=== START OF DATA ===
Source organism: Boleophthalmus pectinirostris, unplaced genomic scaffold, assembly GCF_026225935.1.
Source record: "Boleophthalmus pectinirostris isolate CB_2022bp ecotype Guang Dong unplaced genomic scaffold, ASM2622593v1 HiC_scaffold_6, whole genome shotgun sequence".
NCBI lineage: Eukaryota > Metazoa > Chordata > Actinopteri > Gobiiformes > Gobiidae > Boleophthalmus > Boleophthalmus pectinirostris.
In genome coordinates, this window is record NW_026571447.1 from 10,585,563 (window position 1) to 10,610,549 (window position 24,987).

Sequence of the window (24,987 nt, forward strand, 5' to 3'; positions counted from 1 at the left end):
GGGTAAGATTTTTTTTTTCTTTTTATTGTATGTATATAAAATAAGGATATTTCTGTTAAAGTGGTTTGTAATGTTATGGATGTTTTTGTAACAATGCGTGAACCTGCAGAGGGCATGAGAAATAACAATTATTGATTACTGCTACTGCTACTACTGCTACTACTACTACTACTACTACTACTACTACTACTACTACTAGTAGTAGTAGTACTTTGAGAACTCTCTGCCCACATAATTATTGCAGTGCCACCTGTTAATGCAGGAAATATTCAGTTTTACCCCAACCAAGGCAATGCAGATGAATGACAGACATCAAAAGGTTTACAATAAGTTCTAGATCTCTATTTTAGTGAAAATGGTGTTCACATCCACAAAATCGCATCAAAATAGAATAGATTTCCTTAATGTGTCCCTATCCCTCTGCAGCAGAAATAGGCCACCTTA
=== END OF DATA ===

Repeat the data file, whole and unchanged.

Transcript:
Source organism: Boleophthalmus pectinirostris, unplaced genomic scaffold, assembly GCF_026225935.1.
Source record: "Boleophthalmus pectinirostris isolate CB_2022bp ecotype Guang Dong unplaced genomic scaffold, ASM2622593v1 HiC_scaffold_6, whole genome shotgun sequence".
NCBI lineage: Eukaryota > Metazoa > Chordata > Actinopteri > Gobiiformes > Gobiidae > Boleophthalmus > Boleophthalmus pectinirostris.
In genome coordinates, this window is record NW_026571447.1 from 10,585,563 (window position 1) to 10,610,549 (window position 24,987).

Sequence of the window (24,987 nt, forward strand, 5' to 3'; positions counted from 1 at the left end):
GGGTAAGATTTTTTTTTTCTTTTTATTGTATGTATATAAAATAAGGATATTTCTGTTAAAGTGGTTTGTAATGTTATGGATGTTTTTGTAACAATGCGTGAACCTGCAGAGGGCATGAGAAATAACAATTATTGATTACTGCTACTGCTACTACTGCTACTACTACTACTACTACTACTACTACTACTACTACTACTAGTAGTAGTAGTACTTTGAGAACTCTCTGCCCACATAATTATTGCAGTGCCACCTGTTAATGCAGGAAATATTCAGTTTTACCCCAACCAAGGCAATGCAGATGAATGACAGACATCAAAAGGTTTACAATAAGTTCTAGATCTCTATTTTAGTGAAAATGGTGTTCACATCCACAAAATCGCATCAAAATAGAATAGATTTCCTTAATGTGTCCCTATCCCTCTGCAGCAGAAATAGGCCACCTTA